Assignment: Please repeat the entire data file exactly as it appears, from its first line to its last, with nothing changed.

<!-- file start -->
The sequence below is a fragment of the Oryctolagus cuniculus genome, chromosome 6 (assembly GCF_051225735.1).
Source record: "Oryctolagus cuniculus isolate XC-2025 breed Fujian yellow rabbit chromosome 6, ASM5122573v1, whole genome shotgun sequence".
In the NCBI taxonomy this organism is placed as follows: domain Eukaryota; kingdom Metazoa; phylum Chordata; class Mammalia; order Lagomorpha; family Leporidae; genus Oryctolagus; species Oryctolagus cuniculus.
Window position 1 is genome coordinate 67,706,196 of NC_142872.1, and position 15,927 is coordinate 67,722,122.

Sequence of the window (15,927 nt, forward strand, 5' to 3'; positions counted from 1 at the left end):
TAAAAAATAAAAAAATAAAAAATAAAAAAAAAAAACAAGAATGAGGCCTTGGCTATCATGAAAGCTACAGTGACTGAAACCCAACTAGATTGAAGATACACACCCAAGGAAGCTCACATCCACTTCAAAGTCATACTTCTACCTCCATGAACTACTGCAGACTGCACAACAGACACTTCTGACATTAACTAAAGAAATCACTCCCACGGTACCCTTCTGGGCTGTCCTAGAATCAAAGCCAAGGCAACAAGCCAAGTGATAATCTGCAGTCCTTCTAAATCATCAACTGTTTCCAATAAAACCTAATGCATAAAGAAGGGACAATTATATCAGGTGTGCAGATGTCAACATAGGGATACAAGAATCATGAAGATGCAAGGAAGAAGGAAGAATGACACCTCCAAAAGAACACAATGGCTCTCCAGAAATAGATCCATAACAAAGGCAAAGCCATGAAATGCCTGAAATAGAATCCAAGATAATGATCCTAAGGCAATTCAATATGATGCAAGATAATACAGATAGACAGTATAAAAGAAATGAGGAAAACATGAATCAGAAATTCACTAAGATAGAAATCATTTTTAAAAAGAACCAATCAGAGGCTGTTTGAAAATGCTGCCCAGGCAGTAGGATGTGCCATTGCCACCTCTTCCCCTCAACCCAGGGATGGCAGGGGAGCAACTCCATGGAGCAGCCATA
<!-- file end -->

The sequence below is a fragment of the Oryctolagus cuniculus genome, chromosome 6 (assembly GCF_051225735.1).
Source record: "Oryctolagus cuniculus isolate XC-2025 breed Fujian yellow rabbit chromosome 6, ASM5122573v1, whole genome shotgun sequence".
In the NCBI taxonomy this organism is placed as follows: domain Eukaryota; kingdom Metazoa; phylum Chordata; class Mammalia; order Lagomorpha; family Leporidae; genus Oryctolagus; species Oryctolagus cuniculus.
Window position 1 is genome coordinate 67,706,196 of NC_142872.1, and position 15,927 is coordinate 67,722,122.

Sequence of the window (15,927 nt, forward strand, 5' to 3'; positions counted from 1 at the left end):
TAAAAAATAAAAAAATAAAAAATAAAAAAAAAAAACAAGAATGAGGCCTTGGCTATCATGAAAGCTACAGTGACTGAAACCCAACTAGATTGAAGATACACACCCAAGGAAGCTCACATCCACTTCAAAGTCATACTTCTACCTCCATGAACTACTGCAGACTGCACAACAGACACTTCTGACATTAACTAAAGAAATCACTCCCACGGTACCCTTCTGGGCTGTCCTAGAATCAAAGCCAAGGCAACAAGCCAAGTGATAATCTGCAGTCCTTCTAAATCATCAACTGTTTCCAATAAAACCTAATGCATAAAGAAGGGACAATTATATCAGGTGTGCAGATGTCAACATAGGGATACAAGAATCATGAAGATGCAAGGAAGAAGGAAGAATGACACCTCCAAAAGAACACAATGGCTCTCCAGAAATAGATCCATAACAAAGGCAAAGCCATGAAATGCCTGAAATAGAATCCAAGATAATGATCCTAAGGCAATTCAATATGATGCAAGATAATACAGATAGACAGTATAAAAGAAATGAGGAAAACATGAATCAGAAATTCACTAAGATAGAAATCATTTTTAAAAAGAACCAATCAGAGGCTGTTTGAAAATGCTGCCCAGGCAGTAGGATGTGCCATTGCCACCTCTTCCCCTCAACCCAGGGATGGCAGGGGAGCAACTCCATGGAGCAGCCATA